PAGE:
High Court grants permission: legal challenge by carers to benefit cap

The High Court has ordered that a judicial review challenge to the ‘benefit cap’ and its impact upon disabled people and their carers should proceed to a full hearing, and that this hearing must take place urgently.  The Secretary of State for Work and Pensions, Iain Duncan Smith, unsuccessfully argued that the claim should be dismissed.  Mr Justice King rejected the Secretary of State’s arguments, granted permission to the claimants and ordered that the hearing must take place no later than 30th October this year.

 

The High Court’s Order comes shortly after the Supreme Court ruled that the benefit cap breaches the rights of children, meaning that they are not provided with “adequate food, clothing, warmth and housing, the basic necessities of life” (Lord Kerr).  Last year the Government also conceded that the cap had “unintended consequences” for victims of domestic violence living in women’s refuges, and so amended the regulations to remove women’s refuges from the cap.

 

Now the High Court will examine whether the cap also breaches the rights of disabled people and their carers.  The High Court’s Order also comes at a time when the Government in the Queen’s Speech has made clear its intention to cut the cap even further.

 

Caoilfhionn Gallagher and Sam Jacobs act for the claimants, instructed by Rebekah Carrier, Hopkin Murray Beskin.

 

The Claimants

 

The claim is brought by two families – in each family, an adult relative is providing full time, essential care to their elderly and disabled grandmother.  They are able to perform their caring roles only with the support of state benefits, covering their housing and living expenses, and both are in receipt of Carers’ Allowance.   

 

The families argue that the benefit cap is unfair and unlawful because of its impact on carers and those who they care for.  Included in the group of families who are capped are those who receive Carer’s Allowance. To qualify for Carer’s Allowance the benefit claimant has to be providing full time care - upwards of 35 hours a week – to a severely disabled person who receives Disability Living Allowance (DLA). This means that anyone receiving Carer’s Allowance is by definition not available to work, because they must be providing care.  The Secretary of State has provided an exemption from the cap to those who receive DLA – but not to their carers.  Two categories of carer only are exempt: carers for children or spouses.  Any carer who provides care to another adult, such as a parent or grandparent, is caught by the cap.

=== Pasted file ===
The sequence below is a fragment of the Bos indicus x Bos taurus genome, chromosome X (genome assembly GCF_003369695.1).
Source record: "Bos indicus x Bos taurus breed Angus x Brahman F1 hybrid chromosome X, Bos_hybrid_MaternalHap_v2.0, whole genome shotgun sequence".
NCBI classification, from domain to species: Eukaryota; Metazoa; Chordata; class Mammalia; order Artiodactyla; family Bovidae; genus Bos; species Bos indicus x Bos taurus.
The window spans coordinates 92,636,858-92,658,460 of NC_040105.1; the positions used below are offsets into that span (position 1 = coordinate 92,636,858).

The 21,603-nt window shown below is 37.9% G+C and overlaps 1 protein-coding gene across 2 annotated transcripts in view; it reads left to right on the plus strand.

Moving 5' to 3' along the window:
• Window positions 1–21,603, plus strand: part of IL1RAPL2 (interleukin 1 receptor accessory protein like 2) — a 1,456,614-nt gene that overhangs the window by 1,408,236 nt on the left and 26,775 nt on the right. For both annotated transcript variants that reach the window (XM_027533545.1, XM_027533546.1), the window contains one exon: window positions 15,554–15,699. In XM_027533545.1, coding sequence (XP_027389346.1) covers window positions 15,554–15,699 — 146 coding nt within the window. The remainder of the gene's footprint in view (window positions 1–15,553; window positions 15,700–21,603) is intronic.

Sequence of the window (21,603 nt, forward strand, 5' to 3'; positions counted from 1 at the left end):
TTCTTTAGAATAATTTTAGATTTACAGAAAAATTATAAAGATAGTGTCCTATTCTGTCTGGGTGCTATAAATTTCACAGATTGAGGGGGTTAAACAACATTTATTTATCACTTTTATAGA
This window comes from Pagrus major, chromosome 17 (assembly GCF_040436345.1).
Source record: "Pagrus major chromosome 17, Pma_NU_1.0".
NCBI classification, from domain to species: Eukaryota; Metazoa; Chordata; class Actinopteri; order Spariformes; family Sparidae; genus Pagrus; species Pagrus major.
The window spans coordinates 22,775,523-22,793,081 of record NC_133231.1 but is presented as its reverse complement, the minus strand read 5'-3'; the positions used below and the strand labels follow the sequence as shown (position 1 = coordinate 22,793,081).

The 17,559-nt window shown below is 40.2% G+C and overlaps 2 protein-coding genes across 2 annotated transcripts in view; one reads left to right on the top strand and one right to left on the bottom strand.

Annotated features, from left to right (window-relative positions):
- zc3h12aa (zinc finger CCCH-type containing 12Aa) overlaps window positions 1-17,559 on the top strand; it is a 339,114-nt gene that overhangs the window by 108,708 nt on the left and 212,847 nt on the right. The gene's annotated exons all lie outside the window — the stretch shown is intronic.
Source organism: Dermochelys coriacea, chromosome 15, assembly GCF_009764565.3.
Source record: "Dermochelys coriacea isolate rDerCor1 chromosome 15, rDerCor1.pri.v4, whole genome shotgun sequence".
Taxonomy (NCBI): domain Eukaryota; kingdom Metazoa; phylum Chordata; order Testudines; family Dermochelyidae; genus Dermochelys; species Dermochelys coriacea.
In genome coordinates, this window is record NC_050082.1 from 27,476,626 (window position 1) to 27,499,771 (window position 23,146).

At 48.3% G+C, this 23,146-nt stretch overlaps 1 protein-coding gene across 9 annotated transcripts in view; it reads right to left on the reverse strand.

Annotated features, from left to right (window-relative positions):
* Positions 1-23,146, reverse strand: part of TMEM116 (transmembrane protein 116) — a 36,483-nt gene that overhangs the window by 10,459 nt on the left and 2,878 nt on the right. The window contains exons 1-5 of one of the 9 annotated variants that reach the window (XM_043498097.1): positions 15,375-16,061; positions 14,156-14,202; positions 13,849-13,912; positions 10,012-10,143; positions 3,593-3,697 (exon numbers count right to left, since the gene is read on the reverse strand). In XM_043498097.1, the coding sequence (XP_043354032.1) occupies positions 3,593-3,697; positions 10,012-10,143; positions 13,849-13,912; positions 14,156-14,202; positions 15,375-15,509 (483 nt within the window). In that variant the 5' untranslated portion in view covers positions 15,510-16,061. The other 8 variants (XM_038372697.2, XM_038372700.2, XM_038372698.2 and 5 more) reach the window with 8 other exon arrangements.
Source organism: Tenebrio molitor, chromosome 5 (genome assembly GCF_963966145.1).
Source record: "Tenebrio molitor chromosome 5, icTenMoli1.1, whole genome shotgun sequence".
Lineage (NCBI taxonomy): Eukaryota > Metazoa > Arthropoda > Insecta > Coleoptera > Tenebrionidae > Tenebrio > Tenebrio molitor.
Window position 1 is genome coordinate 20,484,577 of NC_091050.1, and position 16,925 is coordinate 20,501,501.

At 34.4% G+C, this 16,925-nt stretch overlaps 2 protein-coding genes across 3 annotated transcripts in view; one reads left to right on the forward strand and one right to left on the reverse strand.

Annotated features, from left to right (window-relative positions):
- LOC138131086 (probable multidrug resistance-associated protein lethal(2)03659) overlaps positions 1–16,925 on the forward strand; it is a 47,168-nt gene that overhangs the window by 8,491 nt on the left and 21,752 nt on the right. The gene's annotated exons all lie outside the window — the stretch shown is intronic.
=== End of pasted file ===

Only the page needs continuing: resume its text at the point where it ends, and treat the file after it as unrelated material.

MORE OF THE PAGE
One of the claimants, Ashley Hurley, is a young woman who was brought up by her grandmother and who is committed to providing her with the care and support which she needs.  She says:

“I had understood that the benefit cap was meant to encourage people to work and to address the problem of children growing up in workless families. I do not understand why it should apply to me as I do work, looking after my grandmother. If I did not care for my grandmother, then I suppose that we would have to ask the Council to pay for care for her. It would certainly cost the State more to pay someone to provide the care that I provide, and my grandmother would be very distressed about having care provided by strangers. Indeed, I expect that both her mental and physical health would rapidly deteriorate if this happened. I do not feel that I would be able to allow this to happen, and I do not understand why the government would think it was better for the State to care for my grandmother instead of her own family.”

 

The solicitor for the families, Rebekah Carrier, said:

 

“My clients have been hit by the benefit cap because they are disabled or they provide essential care to their disabled relatives.  They are not skivers – they are strivers.  They provide full time care and save the State money.  The Government seeks to justify the cap by the financial savings achieved but the long term consequences of this arbitrary benefit cap are likely to have not only devastating consequences for individual disabled people and those who care for them, but serious financial costs.  If Ashley Hurley is forced into stopping her work as a carer, the State will have to pick up the tab and arrange alternative care.  This is not a fair or sensible policy.

 

The Supreme Court has already ruled that the benefit cap breaches international protections for the rights of children. Now the High Court has allowed this claim to proceed, considering whether it also breaches the rights of disabled people and their carers.  The Government must halt this policy which simply hits vulnerable people.”

 

Further information is available from Hopkin Murray Beskine here.

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